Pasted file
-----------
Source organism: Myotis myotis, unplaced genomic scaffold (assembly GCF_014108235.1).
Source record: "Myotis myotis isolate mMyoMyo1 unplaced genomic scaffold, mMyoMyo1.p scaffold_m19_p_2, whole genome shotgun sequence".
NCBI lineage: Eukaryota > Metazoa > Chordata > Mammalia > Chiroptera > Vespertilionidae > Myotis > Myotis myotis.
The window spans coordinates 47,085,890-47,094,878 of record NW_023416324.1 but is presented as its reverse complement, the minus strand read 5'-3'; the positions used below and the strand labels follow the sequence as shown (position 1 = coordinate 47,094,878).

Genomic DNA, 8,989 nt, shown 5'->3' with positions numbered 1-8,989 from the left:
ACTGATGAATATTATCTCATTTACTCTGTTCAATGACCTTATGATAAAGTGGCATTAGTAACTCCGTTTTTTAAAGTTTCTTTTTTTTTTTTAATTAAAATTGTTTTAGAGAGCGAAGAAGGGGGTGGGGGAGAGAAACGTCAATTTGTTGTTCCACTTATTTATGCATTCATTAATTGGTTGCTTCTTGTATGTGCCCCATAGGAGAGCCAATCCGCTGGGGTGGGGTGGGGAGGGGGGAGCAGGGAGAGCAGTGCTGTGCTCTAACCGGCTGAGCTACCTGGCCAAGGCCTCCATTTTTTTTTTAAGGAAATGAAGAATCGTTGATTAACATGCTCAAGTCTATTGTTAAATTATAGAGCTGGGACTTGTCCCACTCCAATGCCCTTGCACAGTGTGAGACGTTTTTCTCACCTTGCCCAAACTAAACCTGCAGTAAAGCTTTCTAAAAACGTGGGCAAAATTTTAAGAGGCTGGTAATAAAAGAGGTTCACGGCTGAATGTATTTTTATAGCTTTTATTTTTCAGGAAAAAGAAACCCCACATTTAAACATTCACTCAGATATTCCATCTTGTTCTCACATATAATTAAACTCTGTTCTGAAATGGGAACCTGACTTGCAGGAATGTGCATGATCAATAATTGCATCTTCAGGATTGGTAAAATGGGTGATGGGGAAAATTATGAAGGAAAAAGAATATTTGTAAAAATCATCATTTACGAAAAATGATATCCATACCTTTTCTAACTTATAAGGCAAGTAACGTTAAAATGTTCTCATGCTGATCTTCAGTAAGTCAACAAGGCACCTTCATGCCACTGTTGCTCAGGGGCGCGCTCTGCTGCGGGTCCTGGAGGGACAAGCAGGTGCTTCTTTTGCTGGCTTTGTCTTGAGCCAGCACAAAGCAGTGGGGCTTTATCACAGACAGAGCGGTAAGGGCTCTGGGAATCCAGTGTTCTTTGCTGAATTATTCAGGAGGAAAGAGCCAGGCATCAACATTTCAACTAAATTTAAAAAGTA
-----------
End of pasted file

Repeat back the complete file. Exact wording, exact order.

Source organism: Myotis myotis, unplaced genomic scaffold (assembly GCF_014108235.1).
Source record: "Myotis myotis isolate mMyoMyo1 unplaced genomic scaffold, mMyoMyo1.p scaffold_m19_p_2, whole genome shotgun sequence".
NCBI lineage: Eukaryota > Metazoa > Chordata > Mammalia > Chiroptera > Vespertilionidae > Myotis > Myotis myotis.
The window spans coordinates 47,085,890-47,094,878 of record NW_023416324.1 but is presented as its reverse complement, the minus strand read 5'-3'; the positions used below and the strand labels follow the sequence as shown (position 1 = coordinate 47,094,878).

Genomic DNA, 8,989 nt, shown 5'->3' with positions numbered 1-8,989 from the left:
ACTGATGAATATTATCTCATTTACTCTGTTCAATGACCTTATGATAAAGTGGCATTAGTAACTCCGTTTTTTAAAGTTTCTTTTTTTTTTTTAATTAAAATTGTTTTAGAGAGCGAAGAAGGGGGTGGGGGAGAGAAACGTCAATTTGTTGTTCCACTTATTTATGCATTCATTAATTGGTTGCTTCTTGTATGTGCCCCATAGGAGAGCCAATCCGCTGGGGTGGGGTGGGGAGGGGGGAGCAGGGAGAGCAGTGCTGTGCTCTAACCGGCTGAGCTACCTGGCCAAGGCCTCCATTTTTTTTTTAAGGAAATGAAGAATCGTTGATTAACATGCTCAAGTCTATTGTTAAATTATAGAGCTGGGACTTGTCCCACTCCAATGCCCTTGCACAGTGTGAGACGTTTTTCTCACCTTGCCCAAACTAAACCTGCAGTAAAGCTTTCTAAAAACGTGGGCAAAATTTTAAGAGGCTGGTAATAAAAGAGGTTCACGGCTGAATGTATTTTTATAGCTTTTATTTTTCAGGAAAAAGAAACCCCACATTTAAACATTCACTCAGATATTCCATCTTGTTCTCACATATAATTAAACTCTGTTCTGAAATGGGAACCTGACTTGCAGGAATGTGCATGATCAATAATTGCATCTTCAGGATTGGTAAAATGGGTGATGGGGAAAATTATGAAGGAAAAAGAATATTTGTAAAAATCATCATTTACGAAAAATGATATCCATACCTTTTCTAACTTATAAGGCAAGTAACGTTAAAATGTTCTCATGCTGATCTTCAGTAAGTCAACAAGGCACCTTCATGCCACTGTTGCTCAGGGGCGCGCTCTGCTGCGGGTCCTGGAGGGACAAGCAGGTGCTTCTTTTGCTGGCTTTGTCTTGAGCCAGCACAAAGCAGTGGGGCTTTATCACAGACAGAGCGGTAAGGGCTCTGGGAATCCAGTGTTCTTTGCTGAATTATTCAGGAGGAAAGAGCCAGGCATCAACATTTCAACTAAATTTAAAAAGTA